The defendant's attorney, alleging that many of the requests for admissions were not the proper subject of inquiry under CPLR § 3123 (a), moved for a protective order on two grounds. First, it is argued that the correction officer from whom the admissions are sought is not a party to this action since the State of New York is the only properly named defendant in the Court of Claims. Secondly, defendant's attorney argues that most of claimant's requests are outside the scope and purpose of a notice to admit. Claimant opposed the motion arguing that the named correction officer may properly be the subject of a notice to admit as an officer or employee of the defendant State of New York (citing, Matter of Lakeland Water Dist. v Onondaga County Water Auth., 24 NY2d 400.[1])

It is well established that "[a] notice to admit pursuant to CPLR 3123 [a] is to be used only for disposing of uncontroverted questions of fact or those that are easily provable, not for the purpose of compelling admissions of fundamental and material issues or ultimate facts that can only be resolved after a full trial" (Meadowbrook-Richman, Inc. v Cicchiello, 273 AD2d 6). "The statute, which is captioned, 'Admissions to matters of fact, papers, documents and photographs', permits service of a request for admissions 'of the genuineness of any papers or documents, or the correctness or fairness of representation of any photographs, described in and served with the request, or of the truth of any matters of fact set forth in the request, as to which the party requesting the admission reasonably believes there can be no substantial dispute at the trial and which are within the knowledge of such other party or can be ascertained by him upon reasonable inquiry.' (CPLR 3123, subd [a]; emphasis added.)" (Berg v Flower Fifth Ave. Hosp., 102 AD2d 760). Claimant's notice to admit improperly demands that defendant concede certain matters which are obviously in dispute, including that the named correction officer grabbed claimant around the neck (item 7), forced him to the ground (item 9) and punched and kicked him (item 11). It is not the obligation of the Court to prune a notice to admit which, as in the instant case, contains requests which may be properly answerable interspersed with others which are not (see, Kimmel v Paul, Weiss, Rifkind, Wharton & Garrison, 214 AD2d 453, 454; Octave v State of New York, Ct Cl, October 24, 2000 [Claim No. 97393, Motion No. M-62068], Read, J., unreported). Instead, appellate courts have repeatedly affirmed the vacatur of such mixed notices to admit in their entirety (see, Berg v Flower Fifth Ave. Hosp., 102 AD2d 760, 761; Lewis v Hertz Corp., 193 AD2d 470).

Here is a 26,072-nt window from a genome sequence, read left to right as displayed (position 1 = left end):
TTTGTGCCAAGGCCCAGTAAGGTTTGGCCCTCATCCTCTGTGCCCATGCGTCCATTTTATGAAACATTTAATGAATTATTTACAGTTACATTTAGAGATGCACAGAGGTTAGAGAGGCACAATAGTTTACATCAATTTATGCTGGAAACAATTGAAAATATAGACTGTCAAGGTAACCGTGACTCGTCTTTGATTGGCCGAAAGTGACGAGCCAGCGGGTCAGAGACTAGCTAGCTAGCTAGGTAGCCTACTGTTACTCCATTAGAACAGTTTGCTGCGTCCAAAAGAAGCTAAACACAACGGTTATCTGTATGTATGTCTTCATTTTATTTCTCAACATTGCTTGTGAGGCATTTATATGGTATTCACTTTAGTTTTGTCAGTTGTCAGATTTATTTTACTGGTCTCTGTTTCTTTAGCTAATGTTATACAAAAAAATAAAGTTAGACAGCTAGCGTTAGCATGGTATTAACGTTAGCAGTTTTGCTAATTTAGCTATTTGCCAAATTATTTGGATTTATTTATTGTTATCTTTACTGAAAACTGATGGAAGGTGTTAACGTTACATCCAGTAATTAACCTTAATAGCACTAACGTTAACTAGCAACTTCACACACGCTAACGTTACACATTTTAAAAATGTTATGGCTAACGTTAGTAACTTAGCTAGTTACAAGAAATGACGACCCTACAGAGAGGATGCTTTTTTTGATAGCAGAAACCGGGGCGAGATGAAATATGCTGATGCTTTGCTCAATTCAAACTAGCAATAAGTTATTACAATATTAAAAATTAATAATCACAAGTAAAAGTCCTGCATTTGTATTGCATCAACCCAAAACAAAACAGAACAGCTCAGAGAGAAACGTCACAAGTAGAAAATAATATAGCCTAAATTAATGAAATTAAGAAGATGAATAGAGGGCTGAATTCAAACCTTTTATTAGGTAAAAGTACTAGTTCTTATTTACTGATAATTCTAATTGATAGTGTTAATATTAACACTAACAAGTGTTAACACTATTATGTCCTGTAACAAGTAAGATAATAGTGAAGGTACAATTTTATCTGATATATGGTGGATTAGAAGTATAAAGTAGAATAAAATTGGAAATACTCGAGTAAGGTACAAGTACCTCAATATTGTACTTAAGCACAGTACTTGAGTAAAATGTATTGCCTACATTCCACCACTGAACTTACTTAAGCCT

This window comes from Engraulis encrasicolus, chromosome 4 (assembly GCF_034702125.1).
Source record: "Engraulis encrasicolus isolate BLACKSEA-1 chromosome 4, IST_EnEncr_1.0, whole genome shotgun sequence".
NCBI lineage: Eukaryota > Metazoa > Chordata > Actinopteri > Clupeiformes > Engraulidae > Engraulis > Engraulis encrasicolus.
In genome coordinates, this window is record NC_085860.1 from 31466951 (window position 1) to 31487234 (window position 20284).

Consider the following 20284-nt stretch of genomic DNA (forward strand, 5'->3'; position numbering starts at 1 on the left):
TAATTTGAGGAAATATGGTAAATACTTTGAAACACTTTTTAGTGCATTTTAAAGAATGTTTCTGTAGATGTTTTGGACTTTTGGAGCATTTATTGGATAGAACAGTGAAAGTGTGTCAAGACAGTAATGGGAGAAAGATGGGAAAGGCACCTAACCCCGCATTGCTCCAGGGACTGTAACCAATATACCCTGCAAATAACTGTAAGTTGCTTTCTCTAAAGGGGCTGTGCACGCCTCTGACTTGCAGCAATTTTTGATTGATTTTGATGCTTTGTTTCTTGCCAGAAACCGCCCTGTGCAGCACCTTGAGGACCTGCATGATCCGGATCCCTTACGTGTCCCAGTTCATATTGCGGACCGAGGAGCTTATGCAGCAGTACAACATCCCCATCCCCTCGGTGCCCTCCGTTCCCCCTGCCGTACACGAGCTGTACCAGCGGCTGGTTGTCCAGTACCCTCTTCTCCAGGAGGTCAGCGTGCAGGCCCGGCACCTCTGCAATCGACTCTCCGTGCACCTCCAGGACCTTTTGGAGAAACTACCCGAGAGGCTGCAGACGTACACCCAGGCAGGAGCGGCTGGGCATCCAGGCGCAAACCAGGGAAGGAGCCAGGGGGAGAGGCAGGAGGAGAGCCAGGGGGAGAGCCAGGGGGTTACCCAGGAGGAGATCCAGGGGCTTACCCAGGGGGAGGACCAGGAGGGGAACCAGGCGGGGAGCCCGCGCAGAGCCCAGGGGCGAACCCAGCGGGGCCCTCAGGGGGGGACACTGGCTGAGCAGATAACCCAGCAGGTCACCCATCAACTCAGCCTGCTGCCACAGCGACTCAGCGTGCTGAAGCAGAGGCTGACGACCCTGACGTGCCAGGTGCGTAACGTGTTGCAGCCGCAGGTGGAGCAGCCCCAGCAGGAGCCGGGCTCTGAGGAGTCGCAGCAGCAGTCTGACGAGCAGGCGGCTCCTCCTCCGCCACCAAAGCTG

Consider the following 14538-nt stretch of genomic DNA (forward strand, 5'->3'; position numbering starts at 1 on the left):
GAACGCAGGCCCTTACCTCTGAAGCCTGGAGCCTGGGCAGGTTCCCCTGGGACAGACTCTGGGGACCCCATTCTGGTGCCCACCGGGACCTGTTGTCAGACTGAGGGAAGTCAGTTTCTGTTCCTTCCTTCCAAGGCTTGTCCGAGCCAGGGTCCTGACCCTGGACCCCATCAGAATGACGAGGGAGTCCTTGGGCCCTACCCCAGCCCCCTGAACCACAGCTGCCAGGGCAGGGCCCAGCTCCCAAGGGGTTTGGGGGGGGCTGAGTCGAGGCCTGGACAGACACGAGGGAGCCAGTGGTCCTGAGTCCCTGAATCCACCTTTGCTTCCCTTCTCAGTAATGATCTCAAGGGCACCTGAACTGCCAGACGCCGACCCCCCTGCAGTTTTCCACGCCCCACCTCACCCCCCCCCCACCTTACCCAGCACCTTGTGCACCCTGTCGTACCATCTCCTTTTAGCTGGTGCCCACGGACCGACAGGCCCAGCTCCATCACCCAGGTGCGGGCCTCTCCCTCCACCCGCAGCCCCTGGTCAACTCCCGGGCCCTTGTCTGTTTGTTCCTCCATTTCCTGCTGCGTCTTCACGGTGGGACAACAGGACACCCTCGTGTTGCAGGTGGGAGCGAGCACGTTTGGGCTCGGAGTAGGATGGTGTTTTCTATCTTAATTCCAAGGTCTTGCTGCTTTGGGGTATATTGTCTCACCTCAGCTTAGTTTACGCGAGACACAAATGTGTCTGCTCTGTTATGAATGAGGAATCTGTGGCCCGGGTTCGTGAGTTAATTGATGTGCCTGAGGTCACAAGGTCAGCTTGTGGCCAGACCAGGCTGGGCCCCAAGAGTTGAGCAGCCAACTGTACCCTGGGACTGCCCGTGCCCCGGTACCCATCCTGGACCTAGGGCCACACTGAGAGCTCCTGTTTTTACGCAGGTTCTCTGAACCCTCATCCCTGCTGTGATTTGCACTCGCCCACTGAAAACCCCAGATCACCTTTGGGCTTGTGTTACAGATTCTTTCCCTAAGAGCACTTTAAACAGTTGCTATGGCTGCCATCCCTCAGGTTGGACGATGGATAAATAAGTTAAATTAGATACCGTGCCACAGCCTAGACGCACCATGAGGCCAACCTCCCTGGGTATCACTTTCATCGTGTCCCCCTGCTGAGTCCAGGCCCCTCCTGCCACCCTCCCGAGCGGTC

That is the course that will be followed here. Claimant's request for admissions is improper in that it seeks admissions regarding contested facts relating to the essence of the dispute between the parties (State of New York v Trionix Research Lab., 266 AD2d 687). As a result, the defendant's motion for a protective order striking the request is granted.

March 14, 2001
Saratoga Springs, New York

Judge of the Court of Claims

The Court considered the following papers:
  1. Notice of motion dated December 19, 2000;
  2. Affirmation in support of motion of Joel L. Marmelstein dated December 19, 2000 with exhibits.
  3. Answer of Antonio Brown to defendant's motion for a protective order dated December 25, 2000.

[1]Cited by claimant as Lakeland v Onondaga, 301 NYS2d 1.